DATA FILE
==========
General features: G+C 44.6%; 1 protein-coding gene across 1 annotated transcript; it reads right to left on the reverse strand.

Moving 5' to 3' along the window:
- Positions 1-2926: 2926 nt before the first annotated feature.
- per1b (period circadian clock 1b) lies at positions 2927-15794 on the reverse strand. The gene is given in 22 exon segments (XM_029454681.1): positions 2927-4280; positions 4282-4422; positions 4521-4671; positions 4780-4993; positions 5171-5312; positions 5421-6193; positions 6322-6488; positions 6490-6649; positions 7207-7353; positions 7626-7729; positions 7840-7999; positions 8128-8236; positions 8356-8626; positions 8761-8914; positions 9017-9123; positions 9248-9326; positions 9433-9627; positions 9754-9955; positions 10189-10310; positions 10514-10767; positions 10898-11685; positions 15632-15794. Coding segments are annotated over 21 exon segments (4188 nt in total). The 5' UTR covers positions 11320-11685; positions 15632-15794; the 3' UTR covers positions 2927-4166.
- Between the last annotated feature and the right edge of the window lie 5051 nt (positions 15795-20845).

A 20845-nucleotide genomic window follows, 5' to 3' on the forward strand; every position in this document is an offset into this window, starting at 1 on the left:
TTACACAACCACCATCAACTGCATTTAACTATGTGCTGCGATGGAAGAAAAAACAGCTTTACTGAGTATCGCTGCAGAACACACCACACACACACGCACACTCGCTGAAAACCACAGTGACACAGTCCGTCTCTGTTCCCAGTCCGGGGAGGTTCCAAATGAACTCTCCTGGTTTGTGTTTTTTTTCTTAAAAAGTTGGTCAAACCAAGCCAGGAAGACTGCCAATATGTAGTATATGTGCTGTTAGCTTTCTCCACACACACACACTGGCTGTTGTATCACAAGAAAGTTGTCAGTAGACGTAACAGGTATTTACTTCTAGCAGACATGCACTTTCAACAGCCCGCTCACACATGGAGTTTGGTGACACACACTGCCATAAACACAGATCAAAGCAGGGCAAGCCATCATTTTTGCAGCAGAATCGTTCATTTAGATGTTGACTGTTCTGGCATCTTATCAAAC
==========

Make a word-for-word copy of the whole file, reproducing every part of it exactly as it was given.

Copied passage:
General features: G+C 44.6%; 1 protein-coding gene across 1 annotated transcript; it reads right to left on the reverse strand.

Moving 5' to 3' along the window:
- Positions 1-2926: 2926 nt before the first annotated feature.
- per1b (period circadian clock 1b) lies at positions 2927-15794 on the reverse strand. The gene is given in 22 exon segments (XM_029454681.1): positions 2927-4280; positions 4282-4422; positions 4521-4671; positions 4780-4993; positions 5171-5312; positions 5421-6193; positions 6322-6488; positions 6490-6649; positions 7207-7353; positions 7626-7729; positions 7840-7999; positions 8128-8236; positions 8356-8626; positions 8761-8914; positions 9017-9123; positions 9248-9326; positions 9433-9627; positions 9754-9955; positions 10189-10310; positions 10514-10767; positions 10898-11685; positions 15632-15794. Coding segments are annotated over 21 exon segments (4188 nt in total). The 5' UTR covers positions 11320-11685; positions 15632-15794; the 3' UTR covers positions 2927-4166.
- Between the last annotated feature and the right edge of the window lie 5051 nt (positions 15795-20845).

A 20845-nucleotide genomic window follows, 5' to 3' on the forward strand; every position in this document is an offset into this window, starting at 1 on the left:
TTACACAACCACCATCAACTGCATTTAACTATGTGCTGCGATGGAAGAAAAAACAGCTTTACTGAGTATCGCTGCAGAACACACCACACACACACGCACACTCGCTGAAAACCACAGTGACACAGTCCGTCTCTGTTCCCAGTCCGGGGAGGTTCCAAATGAACTCTCCTGGTTTGTGTTTTTTTTCTTAAAAAGTTGGTCAAACCAAGCCAGGAAGACTGCCAATATGTAGTATATGTGCTGTTAGCTTTCTCCACACACACACACTGGCTGTTGTATCACAAGAAAGTTGTCAGTAGACGTAACAGGTATTTACTTCTAGCAGACATGCACTTTCAACAGCCCGCTCACACATGGAGTTTGGTGACACACACTGCCATAAACACAGATCAAAGCAGGGCAAGCCATCATTTTTGCAGCAGAATCGTTCATTTAGATGTTGACTGTTCTGGCATCTTATCAAAC